Hide
        Eugene Chung added a comment -

        +1

        But all listeners of servlet are added via configuration(at deploy time). I think your suggestion, which is adding a listener at service time, can break consistency.

        Show
        Eugene Chung added a comment - +1 But all listeners of servlet are added via configuration(at deploy time). I think your suggestion, which is adding a listener at service time, can break consistency.
        Hide
        Nick Williams added a comment -

        I thought about that, and my original draft had this set up as a configuration item, but there's a problem with that. All of the other listeners are configured across the servlet context. A session listener listens for new sessions or changes to sessions; a request listener gets notified of request events; a servlet context listener observes when the context starts and stops.

        But this listener is very different. In fact, it is nothing like the other listeners at all. One of these listeners would be created for exactly one request. When that request was over, the listener would be destroyed and would no longer have any purpose. The update method makes it apparent why this is the case.

        Perhaps, to make it clear that this is not a listener in the Servlet sense, it should have a different name, such as ServletRequestProgressFollower and setProgressFollower, but "listener," in a generic sense, really does describe what it's for.

        (Also: should there be a getProgressListener/getProgressFollower method on ServletRequest in addition to the mutator?)

        Show
        Nick Williams added a comment - I thought about that, and my original draft had this set up as a configuration item, but there's a problem with that. All of the other listeners are configured across the servlet context. A session listener listens for new sessions or changes to sessions; a request listener gets notified of request events; a servlet context listener observes when the context starts and stops. But this listener is very different. In fact, it is nothing like the other listeners at all. One of these listeners would be created for exactly one request. When that request was over, the listener would be destroyed and would no longer have any purpose. The update method makes it apparent why this is the case. Perhaps, to make it clear that this is not a listener in the Servlet sense, it should have a different name, such as ServletRequestProgressFollower and setProgressFollower , but "listener," in a generic sense, really does describe what it's for. (Also: should there be a getProgressListener / getProgressFollower method on ServletRequest in addition to the mutator?)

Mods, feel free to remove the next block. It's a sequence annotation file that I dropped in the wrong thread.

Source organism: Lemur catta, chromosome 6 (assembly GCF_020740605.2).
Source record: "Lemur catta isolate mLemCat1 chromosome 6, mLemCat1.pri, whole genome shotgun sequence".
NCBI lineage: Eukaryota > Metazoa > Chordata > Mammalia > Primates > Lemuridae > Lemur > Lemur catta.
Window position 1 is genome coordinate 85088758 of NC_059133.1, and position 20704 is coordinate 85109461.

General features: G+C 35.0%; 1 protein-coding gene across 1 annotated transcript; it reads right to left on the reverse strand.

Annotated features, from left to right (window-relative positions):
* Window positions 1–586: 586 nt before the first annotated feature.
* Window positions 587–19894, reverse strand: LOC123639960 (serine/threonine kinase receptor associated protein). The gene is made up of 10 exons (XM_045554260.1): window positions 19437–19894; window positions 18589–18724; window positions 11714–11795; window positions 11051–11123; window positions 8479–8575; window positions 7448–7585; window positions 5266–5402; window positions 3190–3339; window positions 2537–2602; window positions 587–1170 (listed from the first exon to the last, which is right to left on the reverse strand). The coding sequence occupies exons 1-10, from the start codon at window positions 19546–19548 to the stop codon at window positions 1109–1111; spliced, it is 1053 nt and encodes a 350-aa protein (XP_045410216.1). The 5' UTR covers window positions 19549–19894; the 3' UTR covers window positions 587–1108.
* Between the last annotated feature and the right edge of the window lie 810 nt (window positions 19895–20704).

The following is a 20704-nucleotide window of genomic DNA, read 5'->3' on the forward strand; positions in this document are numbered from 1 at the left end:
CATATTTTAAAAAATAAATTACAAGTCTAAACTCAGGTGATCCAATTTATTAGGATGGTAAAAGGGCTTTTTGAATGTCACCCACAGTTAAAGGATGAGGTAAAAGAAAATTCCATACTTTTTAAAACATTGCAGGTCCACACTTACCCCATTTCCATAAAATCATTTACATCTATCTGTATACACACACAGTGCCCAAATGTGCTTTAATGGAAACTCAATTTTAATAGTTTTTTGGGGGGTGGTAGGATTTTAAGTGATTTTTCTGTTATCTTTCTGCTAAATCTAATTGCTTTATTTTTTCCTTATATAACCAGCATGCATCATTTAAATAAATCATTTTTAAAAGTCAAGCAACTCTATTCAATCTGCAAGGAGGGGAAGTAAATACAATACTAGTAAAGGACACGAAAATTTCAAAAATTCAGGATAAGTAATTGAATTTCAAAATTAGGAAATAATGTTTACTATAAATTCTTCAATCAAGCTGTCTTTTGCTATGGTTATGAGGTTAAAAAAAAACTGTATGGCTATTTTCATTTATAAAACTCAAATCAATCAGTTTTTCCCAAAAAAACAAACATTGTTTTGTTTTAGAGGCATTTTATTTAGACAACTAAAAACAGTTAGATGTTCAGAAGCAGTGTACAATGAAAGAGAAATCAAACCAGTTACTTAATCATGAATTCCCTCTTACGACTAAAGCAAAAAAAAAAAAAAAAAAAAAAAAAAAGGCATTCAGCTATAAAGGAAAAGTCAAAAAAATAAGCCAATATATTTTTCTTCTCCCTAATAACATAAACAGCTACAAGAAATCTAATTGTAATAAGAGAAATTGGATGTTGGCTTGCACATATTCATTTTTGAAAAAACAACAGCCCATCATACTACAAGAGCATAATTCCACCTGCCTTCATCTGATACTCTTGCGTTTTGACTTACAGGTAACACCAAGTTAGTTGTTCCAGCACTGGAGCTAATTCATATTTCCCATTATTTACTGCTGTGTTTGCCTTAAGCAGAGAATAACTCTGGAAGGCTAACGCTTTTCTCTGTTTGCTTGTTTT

Hide
        Nick Williams added a comment -

        Actually, now that I think about it, maybe ServletRequestProgressFollower would be a better name...

        Show
        Nick Williams added a comment - Actually, now that I think about it, maybe ServletRequestProgressFollower would be a better name...
        Hide
        Nick Williams added a comment -

        I know this suggestion is pushing the line for Servlet 3.1, but I think it's a big improvement worth consideration. If there's anything I can do to help, I'm willing to drop whatever I'm working on to make it happen. I'm hoping there's time for just one more thing for Servlet 3.1.

        If it comes to choosing between this and issue #67, 67 can definitely wait until 3.next, because it has a workaround. This issue, unfortunately, does not have a workaround.

        Show
        Nick Williams added a comment - I know this suggestion is pushing the line for Servlet 3.1, but I think it's a big improvement worth consideration. If there's anything I can do to help, I'm willing to drop whatever I'm working on to make it happen. I'm hoping there's time for just one more thing for Servlet 3.1. If it comes to choosing between this and issue #67, 67 can definitely wait until 3.next, because it has a workaround. This issue, unfortunately, does not have a workaround .
        Hide
        Nick Williams added a comment -

        I'd love to get some feedback on this. I haven't seen any discussion about it on the EG mailing list. Does the proposal need changes? Is it too late to add? That would be unfortunate, since there is no workaround.

        Show
        Nick Williams added a comment - I'd love to get some feedback on this. I haven't seen any discussion about it on the EG mailing list. Does the proposal need changes? Is it too late to add? That would be unfortunate, since there is no workaround.

          People

          • Assignee:
            Shing Wai Chan
            Reporter:
            Nick Williams
          • Votes:
            1 Vote for this issue
            Watchers:
            1 Start watching this issue

            Dates

            • Created:
              Updated: